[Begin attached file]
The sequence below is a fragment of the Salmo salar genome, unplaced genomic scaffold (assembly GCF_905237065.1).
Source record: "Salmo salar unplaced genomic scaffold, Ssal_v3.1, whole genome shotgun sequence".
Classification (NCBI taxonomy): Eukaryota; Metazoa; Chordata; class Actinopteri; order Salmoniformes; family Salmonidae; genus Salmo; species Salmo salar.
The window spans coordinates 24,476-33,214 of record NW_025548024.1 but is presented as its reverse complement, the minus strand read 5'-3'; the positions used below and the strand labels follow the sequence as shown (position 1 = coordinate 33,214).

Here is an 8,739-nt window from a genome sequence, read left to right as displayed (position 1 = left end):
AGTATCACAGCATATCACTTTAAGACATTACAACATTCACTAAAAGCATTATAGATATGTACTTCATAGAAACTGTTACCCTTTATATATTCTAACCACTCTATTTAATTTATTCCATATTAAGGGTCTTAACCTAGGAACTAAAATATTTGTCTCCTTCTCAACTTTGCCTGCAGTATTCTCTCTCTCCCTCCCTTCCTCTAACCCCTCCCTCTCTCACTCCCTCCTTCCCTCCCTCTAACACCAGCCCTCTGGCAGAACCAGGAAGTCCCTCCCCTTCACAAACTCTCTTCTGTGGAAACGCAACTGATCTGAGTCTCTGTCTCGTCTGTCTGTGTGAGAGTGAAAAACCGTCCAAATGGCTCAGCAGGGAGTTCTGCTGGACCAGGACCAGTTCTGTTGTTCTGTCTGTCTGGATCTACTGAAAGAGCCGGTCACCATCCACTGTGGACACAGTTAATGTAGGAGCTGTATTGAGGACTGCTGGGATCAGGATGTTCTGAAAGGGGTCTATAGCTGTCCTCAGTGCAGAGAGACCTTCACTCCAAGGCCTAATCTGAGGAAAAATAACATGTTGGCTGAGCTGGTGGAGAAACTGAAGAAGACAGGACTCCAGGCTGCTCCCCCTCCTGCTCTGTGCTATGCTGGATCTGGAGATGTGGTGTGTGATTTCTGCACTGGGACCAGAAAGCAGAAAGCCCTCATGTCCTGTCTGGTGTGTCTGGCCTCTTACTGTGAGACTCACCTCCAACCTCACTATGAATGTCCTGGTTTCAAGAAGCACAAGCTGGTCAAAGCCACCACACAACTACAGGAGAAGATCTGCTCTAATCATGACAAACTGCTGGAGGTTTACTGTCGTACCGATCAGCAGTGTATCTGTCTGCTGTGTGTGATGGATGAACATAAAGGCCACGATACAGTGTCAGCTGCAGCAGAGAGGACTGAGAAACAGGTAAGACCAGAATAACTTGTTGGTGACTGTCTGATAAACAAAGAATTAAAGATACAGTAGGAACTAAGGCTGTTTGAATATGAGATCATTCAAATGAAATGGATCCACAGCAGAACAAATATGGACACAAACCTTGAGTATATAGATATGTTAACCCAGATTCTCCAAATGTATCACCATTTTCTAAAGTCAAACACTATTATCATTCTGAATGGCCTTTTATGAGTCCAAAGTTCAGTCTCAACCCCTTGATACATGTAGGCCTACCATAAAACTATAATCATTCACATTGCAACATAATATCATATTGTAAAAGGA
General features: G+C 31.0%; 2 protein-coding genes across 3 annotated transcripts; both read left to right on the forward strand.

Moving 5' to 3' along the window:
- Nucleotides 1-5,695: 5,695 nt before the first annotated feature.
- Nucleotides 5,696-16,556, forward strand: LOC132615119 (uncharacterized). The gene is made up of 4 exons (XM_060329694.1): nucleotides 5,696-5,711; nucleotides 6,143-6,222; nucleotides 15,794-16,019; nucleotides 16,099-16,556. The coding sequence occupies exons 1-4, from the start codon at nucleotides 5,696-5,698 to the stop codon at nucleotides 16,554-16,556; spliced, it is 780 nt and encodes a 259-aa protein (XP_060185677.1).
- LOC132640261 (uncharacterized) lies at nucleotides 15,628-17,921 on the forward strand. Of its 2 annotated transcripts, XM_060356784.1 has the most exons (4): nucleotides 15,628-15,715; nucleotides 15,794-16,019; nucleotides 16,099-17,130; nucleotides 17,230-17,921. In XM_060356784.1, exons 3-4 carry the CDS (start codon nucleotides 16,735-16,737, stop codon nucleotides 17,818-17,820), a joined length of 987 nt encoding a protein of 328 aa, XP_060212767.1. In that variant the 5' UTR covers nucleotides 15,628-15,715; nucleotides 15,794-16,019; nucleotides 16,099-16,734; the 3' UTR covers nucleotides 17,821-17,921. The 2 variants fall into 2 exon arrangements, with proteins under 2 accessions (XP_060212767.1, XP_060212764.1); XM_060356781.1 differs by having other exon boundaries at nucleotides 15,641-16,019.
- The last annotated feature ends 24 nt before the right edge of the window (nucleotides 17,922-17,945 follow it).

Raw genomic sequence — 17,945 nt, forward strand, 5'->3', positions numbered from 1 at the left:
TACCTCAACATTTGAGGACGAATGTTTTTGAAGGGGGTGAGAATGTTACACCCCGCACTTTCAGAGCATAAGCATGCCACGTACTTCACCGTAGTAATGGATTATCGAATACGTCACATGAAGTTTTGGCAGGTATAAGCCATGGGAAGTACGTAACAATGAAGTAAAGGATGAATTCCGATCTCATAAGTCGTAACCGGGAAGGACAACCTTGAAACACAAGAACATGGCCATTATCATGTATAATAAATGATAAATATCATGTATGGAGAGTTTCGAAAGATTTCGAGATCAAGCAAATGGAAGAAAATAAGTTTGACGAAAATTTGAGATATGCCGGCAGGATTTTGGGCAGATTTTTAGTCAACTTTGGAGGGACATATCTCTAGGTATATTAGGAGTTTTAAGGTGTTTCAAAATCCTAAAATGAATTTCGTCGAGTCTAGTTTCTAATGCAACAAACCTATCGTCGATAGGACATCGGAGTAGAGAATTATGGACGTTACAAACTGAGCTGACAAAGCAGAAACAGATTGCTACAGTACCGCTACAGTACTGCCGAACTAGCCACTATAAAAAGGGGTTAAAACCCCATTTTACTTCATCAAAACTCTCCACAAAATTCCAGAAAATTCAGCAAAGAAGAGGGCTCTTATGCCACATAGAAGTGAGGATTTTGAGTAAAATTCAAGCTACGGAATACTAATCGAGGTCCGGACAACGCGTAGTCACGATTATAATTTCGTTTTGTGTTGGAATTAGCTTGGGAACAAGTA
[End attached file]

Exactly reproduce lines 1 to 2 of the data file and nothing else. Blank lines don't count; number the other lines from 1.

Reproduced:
The sequence below is a fragment of the Salmo salar genome, unplaced genomic scaffold (assembly GCF_905237065.1).
Source record: "Salmo salar unplaced genomic scaffold, Ssal_v3.1, whole genome shotgun sequence".